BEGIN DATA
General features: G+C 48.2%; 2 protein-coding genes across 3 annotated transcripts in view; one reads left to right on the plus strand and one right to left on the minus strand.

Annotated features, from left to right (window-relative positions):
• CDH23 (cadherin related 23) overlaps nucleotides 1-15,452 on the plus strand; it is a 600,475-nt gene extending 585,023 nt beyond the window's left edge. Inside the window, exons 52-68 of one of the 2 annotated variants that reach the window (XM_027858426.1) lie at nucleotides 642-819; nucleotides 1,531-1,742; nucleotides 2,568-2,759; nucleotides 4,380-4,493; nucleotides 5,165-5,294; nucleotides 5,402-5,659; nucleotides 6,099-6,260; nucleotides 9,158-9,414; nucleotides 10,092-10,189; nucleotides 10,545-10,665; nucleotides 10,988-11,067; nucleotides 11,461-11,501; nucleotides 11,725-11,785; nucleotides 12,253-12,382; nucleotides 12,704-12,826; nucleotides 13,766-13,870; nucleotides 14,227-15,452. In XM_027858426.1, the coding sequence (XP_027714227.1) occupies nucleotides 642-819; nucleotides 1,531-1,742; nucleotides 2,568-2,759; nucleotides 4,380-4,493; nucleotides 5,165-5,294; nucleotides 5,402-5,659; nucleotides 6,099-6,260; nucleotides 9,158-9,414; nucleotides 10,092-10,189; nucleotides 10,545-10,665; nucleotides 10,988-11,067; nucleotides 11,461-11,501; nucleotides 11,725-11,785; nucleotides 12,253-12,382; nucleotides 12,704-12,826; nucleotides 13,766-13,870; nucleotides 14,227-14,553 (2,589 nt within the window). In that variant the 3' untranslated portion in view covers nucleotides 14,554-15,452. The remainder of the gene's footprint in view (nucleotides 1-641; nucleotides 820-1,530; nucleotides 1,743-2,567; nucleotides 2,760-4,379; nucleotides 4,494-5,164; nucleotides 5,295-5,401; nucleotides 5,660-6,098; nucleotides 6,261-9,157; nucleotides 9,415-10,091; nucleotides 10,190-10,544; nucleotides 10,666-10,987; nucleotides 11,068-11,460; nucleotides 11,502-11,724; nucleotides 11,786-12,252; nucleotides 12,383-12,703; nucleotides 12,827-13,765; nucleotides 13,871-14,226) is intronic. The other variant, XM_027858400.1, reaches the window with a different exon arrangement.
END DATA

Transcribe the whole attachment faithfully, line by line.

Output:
General features: G+C 48.2%; 2 protein-coding genes across 3 annotated transcripts in view; one reads left to right on the plus strand and one right to left on the minus strand.

Annotated features, from left to right (window-relative positions):
• CDH23 (cadherin related 23) overlaps nucleotides 1-15,452 on the plus strand; it is a 600,475-nt gene extending 585,023 nt beyond the window's left edge. Inside the window, exons 52-68 of one of the 2 annotated variants that reach the window (XM_027858426.1) lie at nucleotides 642-819; nucleotides 1,531-1,742; nucleotides 2,568-2,759; nucleotides 4,380-4,493; nucleotides 5,165-5,294; nucleotides 5,402-5,659; nucleotides 6,099-6,260; nucleotides 9,158-9,414; nucleotides 10,092-10,189; nucleotides 10,545-10,665; nucleotides 10,988-11,067; nucleotides 11,461-11,501; nucleotides 11,725-11,785; nucleotides 12,253-12,382; nucleotides 12,704-12,826; nucleotides 13,766-13,870; nucleotides 14,227-15,452. In XM_027858426.1, the coding sequence (XP_027714227.1) occupies nucleotides 642-819; nucleotides 1,531-1,742; nucleotides 2,568-2,759; nucleotides 4,380-4,493; nucleotides 5,165-5,294; nucleotides 5,402-5,659; nucleotides 6,099-6,260; nucleotides 9,158-9,414; nucleotides 10,092-10,189; nucleotides 10,545-10,665; nucleotides 10,988-11,067; nucleotides 11,461-11,501; nucleotides 11,725-11,785; nucleotides 12,253-12,382; nucleotides 12,704-12,826; nucleotides 13,766-13,870; nucleotides 14,227-14,553 (2,589 nt within the window). In that variant the 3' untranslated portion in view covers nucleotides 14,554-15,452. The remainder of the gene's footprint in view (nucleotides 1-641; nucleotides 820-1,530; nucleotides 1,743-2,567; nucleotides 2,760-4,379; nucleotides 4,494-5,164; nucleotides 5,295-5,401; nucleotides 5,660-6,098; nucleotides 6,261-9,157; nucleotides 9,415-10,091; nucleotides 10,190-10,544; nucleotides 10,666-10,987; nucleotides 11,068-11,460; nucleotides 11,502-11,724; nucleotides 11,786-12,252; nucleotides 12,383-12,703; nucleotides 12,827-13,765; nucleotides 13,871-14,226) is intronic. The other variant, XM_027858400.1, reaches the window with a different exon arrangement.